Wednesday, August 6, 2014

Granola for Breakfast

One of my favorite breakfasts is a bowl of plain yogurt with a small drizzle of honey, topped with fresh berries and a little granola.

I particularly love this in summer when I don't have the same physical need of the warmth of a hot bowl of oatmeal that I do on a winter morning, and when I can enjoy the sweet local blueberries.  I will be sad when blueberry season ends. My local farm stands include farms from Virginia, Maryland and Pennsylvania so I've been able to stretch my blueberry season by moving north as the summer progresses.

One of my best finds this year has been Icelandic yogurt which my daughter introduced me to.  I think it might be even thicker and richer than the Greek yogurt I love, and is also nonfat.  It's full of protein and tastes just a little less tangy than Greek. As I discovered in my sugar experiment a while back, nonfat yogurt is one of the few food items where the stated serving size is actually larger than what I'd eyeball for myself!

Granola can be full of fat and calories, so I both make my own and use only about a 1/4 cup serving. I like the crunch and the nuts with only a little sweetness.  Sometimes I sprinkle on a little bit of hemp hearts as well. I base my recipe off of one from a Brooklyn shop that has made the rounds and has even been adapted by Melissa Clark of the New York Times.  I've adapted it slightly differently, reducing the sugar and adding some spices like Clark does, but changing out the nuts a little. Feel free to experiment with reducing the sugar even further. One friend reported that she eliminated the sugar but added a couple of tablespoons of molasses to good effect. 

The recipe is pretty straightforward, requires only one big bowl, a large spoon and a baking pan.  I like to use a half sheet pan with a lip, rather than a flat cookie sheet, so that oats do not spill out into the oven when I mix it.  I also like to line the pan with either tin foil (lightly sprayed with cooking spray) or parchment paper.  This saves on cleanup!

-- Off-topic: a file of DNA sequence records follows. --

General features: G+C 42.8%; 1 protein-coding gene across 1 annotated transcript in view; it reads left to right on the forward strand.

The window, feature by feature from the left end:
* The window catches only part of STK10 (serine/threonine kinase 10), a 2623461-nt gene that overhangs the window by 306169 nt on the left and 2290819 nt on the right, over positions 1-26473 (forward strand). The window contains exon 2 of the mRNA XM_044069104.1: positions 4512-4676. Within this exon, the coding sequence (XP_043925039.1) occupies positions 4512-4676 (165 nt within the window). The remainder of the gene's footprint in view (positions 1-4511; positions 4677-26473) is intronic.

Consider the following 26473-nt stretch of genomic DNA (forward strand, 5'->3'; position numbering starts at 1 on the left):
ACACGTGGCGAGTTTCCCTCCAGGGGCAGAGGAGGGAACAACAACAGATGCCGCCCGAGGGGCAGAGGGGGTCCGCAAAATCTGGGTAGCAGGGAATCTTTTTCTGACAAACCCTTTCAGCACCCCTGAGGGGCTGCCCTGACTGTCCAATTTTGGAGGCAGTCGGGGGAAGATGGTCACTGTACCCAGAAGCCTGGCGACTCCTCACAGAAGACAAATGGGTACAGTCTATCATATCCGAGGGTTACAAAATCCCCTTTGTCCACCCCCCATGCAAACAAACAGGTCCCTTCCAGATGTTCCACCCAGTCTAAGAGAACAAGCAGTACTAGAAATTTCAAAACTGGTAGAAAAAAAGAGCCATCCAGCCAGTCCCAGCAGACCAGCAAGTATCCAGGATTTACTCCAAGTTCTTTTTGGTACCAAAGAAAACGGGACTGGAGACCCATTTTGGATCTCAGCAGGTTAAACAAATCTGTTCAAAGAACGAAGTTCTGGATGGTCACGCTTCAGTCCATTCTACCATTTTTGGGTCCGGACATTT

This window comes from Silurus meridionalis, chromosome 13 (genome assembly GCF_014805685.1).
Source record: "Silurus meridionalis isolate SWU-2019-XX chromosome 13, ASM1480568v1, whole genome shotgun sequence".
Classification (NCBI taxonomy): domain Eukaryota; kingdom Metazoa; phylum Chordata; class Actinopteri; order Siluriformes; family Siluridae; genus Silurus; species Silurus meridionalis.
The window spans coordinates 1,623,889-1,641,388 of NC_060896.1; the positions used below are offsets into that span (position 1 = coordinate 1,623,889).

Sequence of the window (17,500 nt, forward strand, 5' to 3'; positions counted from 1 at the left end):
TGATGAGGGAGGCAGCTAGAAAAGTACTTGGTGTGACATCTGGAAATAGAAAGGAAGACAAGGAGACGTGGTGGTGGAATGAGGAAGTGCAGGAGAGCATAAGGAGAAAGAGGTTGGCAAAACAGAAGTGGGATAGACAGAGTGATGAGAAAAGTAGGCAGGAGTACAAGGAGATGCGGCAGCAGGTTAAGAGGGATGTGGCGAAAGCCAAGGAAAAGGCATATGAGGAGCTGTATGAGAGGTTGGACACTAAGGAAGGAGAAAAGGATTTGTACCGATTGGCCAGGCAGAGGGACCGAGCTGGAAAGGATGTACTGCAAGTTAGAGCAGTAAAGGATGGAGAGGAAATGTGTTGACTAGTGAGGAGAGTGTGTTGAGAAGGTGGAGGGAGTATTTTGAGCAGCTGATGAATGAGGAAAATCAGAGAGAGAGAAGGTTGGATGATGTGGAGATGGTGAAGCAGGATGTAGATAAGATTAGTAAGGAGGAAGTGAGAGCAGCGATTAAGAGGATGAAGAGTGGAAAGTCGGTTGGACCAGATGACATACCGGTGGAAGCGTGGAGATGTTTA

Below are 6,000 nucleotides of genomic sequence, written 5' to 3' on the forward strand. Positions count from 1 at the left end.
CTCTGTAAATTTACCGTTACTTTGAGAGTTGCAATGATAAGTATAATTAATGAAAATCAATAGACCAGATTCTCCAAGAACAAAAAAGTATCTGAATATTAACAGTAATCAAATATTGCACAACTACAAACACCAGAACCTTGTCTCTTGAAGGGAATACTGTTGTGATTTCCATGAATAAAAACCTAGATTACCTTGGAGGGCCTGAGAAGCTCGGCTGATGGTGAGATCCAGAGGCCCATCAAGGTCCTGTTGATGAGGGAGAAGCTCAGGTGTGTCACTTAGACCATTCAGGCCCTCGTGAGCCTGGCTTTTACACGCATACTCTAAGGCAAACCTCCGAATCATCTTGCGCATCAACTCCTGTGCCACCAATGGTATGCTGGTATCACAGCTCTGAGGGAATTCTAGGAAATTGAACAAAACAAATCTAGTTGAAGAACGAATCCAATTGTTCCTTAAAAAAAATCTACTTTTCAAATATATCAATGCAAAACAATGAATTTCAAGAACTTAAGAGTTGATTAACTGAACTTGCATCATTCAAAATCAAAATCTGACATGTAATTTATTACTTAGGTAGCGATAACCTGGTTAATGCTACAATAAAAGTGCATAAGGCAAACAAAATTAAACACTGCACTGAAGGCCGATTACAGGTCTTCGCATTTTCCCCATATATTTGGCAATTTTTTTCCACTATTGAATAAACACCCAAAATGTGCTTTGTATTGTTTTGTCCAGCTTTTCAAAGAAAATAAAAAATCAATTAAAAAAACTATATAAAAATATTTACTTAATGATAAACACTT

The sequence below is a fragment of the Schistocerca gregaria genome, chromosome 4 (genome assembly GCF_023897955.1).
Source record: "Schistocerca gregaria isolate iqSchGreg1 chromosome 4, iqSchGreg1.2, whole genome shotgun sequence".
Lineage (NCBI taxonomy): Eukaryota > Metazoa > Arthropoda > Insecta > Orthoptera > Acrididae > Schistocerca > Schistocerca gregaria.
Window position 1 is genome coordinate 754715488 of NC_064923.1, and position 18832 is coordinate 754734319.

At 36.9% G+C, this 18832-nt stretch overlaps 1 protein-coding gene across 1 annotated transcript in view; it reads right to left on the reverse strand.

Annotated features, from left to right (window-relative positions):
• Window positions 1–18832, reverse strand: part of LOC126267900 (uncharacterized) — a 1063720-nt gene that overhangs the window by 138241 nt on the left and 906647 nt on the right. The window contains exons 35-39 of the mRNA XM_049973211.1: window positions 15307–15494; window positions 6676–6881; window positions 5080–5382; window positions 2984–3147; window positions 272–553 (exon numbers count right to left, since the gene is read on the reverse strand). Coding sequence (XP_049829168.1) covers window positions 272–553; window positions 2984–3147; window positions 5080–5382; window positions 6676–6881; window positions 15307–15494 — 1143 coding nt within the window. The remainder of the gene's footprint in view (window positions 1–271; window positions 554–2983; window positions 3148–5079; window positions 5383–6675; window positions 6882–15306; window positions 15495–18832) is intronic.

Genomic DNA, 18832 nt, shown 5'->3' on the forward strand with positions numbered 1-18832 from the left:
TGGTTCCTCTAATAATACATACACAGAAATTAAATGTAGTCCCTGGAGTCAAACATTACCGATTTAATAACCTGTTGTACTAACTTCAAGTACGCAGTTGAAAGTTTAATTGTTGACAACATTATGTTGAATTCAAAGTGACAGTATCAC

I don't add dried fruit to this mix as the pieces tend to get hard. If you like dried fruit in your granola, add it in as you serve it. In winter, when I don't have fresh berries, I sometimes add dried blueberries to my yogurt along with this granola.

Maple and Olive Oil Granola

adapted from Nekisia Davis (and Melissa Clark)

(makes about 7 cups - I usually fill three quart sized canning jars 

  • 3 cups old-fashioned rolled oats
  • 1 cup raw pepitas, hulled
  • 1 cup raw sunflower seeds, hulled
  • 1/2 cup unsweetened coconut flakes (these are large curls of coconut, not grated or shredded!)
  • 1 1/4 cup raw walnut pieces (rather than pay for the fancy halves, I use the already broken up baking bits)
    1/2 cup raw pecan pieces (rather than pay for the fancy halves, I use the already broken up baking bits)
  • 3/4 cup pure maple syrup (you can use a cheaper grade here but no Aunt Jemima!)
  • 1/2 cup extra-virgin olive oil
  • 1/3 cup packed light-brown sugar
  • 1/2 teaspoon ground cinnamon
    1/2 teaspoon ground cardamom
    1/2 teaspoon Kosher salt

  1. Heat oven to 300 degrees.
  2. Place all ingredients in a large bowl and mix until well combined. Spread mixture in an even layer in a baking sheet with a rim (half sheet pan). I line the pan with either aluminum foil sprayed with olive oil or parchment paper. Bake about 45 minutes, mixing every 15 minutes.  You want to give it a good mix each time as you want to make sure the liquid ingredients dry up and coat the solid ingredients.  At the end of the 45 minutes, if you like large clumps of granola, let the granola sit undisturbed for about half an hour, then break apart once cooled. I usually press down gently on the surface of the granola with the back of a serving spoon as I take it out of the oven. That gives you larger chunks when you break it up later on. If you like it without clumps, then stir the granola once again as you take the pan out of the oven. Either way, let cool and then put into airtight containers and use within about a month. 

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